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Virology. 1999 Mar 30;256(1):54-63.

Characterization of a neutralization-escape variant of SHIVKU-1, a virus that causes acquired immune deficiency syndrome in pig-tailed macaques.

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1
Department of Microbiology, Molecular Genetics and Immunology, University of Kansas Medical Center, 3901 Rainbow Boulevard, Kansas City, Kansas 66160-7420, USA.

Abstract

A chimeric simian-human immunodeficiency virus (SHIV-4) containing the tat, rev, vpu, and env genes of HIV type 1 (HIV-1) in a genetic background of SIVmac239 was used to develop an animal model in which a primate lentivirus expressing the HIV-1 envelope glycoprotein caused acquired immune deficiency syndrome (AIDS) in macaques. An SHIV-infected pig-tailed macaque that died from AIDS at 24 weeks postinoculation experienced two waves of viremia: one extending from weeks 2-8 and the second extending from week 18 until death. Virus (SHIVKU-1) isolated during the first wave was neutralized by antibodies appearing at the end of the first viremic phase, but the virus (SHIVKU-1b) isolated during the second viremic phase was not neutralized by these antibodies. Inoculation of SHIVKU-1b into 4 pig-tailed macaques resulted in severe CD4(+) T cell loss by 2 weeks postinoculation, and all 4 macaques died from AIDS at 23-34 weeks postinoculation. Because this virus had a neutralization-resistant phenotype, we sequenced the env gene and compared these sequences with those of the env gene of SHIVKU-1 and parental SHIV-4. With reference to SHIV-4, SHIVKU-1b had 18 and 6 consensus amino acid substitutions in the gp120 and gp41 regions of Env, respectively. These compared with 10 and 3 amino acid substitutions in the gp120 and gp41 regions of SHIVKU-1. Our data suggested that SHIVKU-1 and SHIVKU-1b probably evolved from a common ancestor but that SHIVKU-1b did not evolve from SHIVKU-1. A chimeric virus, SHIVKU-1bMC17, constructed with the consensus env from the SHIVKU-1b on a background of SHIV-4, confirmed that amino acid substitutions in Env were responsible for the neutralization-resistant phenotype. These results are consistent with the hypothesis that neutralizing antibodies induced by SHIVKU-1 in pig-tailed macaque resulted in the selection of a neutralization-resistant virus that was responsible for the second wave of viremia.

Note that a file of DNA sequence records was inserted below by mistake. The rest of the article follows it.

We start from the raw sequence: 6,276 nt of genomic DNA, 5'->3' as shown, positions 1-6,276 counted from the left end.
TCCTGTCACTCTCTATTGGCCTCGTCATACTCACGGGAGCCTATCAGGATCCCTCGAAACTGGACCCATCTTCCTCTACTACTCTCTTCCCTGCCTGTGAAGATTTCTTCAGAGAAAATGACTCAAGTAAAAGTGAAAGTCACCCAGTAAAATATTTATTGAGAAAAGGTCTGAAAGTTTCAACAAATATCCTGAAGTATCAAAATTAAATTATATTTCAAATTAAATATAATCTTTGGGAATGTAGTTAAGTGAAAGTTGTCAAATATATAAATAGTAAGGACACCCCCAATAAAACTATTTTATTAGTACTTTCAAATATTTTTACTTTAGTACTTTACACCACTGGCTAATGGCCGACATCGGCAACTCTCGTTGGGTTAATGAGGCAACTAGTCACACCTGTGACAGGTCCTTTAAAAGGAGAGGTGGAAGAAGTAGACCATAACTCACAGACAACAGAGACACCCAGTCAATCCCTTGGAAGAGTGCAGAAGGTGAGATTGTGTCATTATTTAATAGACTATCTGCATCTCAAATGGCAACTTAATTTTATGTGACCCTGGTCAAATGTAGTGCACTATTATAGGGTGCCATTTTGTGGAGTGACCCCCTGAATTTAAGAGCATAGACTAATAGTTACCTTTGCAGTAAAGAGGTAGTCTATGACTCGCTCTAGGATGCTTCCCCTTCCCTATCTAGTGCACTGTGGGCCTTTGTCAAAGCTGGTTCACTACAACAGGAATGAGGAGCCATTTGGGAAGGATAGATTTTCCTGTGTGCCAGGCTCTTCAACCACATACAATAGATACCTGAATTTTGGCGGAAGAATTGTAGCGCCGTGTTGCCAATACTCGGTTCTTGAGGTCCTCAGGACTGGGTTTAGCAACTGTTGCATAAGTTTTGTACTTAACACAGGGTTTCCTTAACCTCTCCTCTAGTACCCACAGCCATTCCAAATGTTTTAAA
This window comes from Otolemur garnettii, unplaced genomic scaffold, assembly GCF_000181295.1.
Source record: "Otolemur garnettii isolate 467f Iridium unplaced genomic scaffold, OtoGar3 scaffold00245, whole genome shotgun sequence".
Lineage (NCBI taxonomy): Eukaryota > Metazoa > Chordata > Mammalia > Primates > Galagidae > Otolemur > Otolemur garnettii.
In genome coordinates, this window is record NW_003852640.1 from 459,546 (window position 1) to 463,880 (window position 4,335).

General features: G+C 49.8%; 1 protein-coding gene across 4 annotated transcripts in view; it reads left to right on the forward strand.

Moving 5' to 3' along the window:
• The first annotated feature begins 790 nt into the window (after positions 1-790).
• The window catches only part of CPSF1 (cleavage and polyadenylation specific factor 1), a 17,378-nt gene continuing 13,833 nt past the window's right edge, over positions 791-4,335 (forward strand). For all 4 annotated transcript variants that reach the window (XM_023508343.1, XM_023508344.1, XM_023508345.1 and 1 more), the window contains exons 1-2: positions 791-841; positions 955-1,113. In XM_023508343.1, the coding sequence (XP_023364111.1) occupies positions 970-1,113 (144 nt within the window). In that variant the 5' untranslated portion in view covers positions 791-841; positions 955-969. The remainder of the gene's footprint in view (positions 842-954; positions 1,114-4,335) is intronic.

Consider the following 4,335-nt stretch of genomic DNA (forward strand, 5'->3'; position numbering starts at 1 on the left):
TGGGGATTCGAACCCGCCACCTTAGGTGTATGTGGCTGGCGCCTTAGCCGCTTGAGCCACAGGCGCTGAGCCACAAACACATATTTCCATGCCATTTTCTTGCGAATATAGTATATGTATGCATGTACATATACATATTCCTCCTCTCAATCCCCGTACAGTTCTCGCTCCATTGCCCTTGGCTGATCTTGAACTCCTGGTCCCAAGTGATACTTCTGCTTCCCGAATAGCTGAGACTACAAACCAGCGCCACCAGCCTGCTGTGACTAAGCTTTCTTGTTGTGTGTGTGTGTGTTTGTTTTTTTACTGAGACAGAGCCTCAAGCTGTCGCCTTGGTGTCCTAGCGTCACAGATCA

PMID:
10087226
DOI:
10.1006/viro.1999.9605
[Indexed for MEDLINE]
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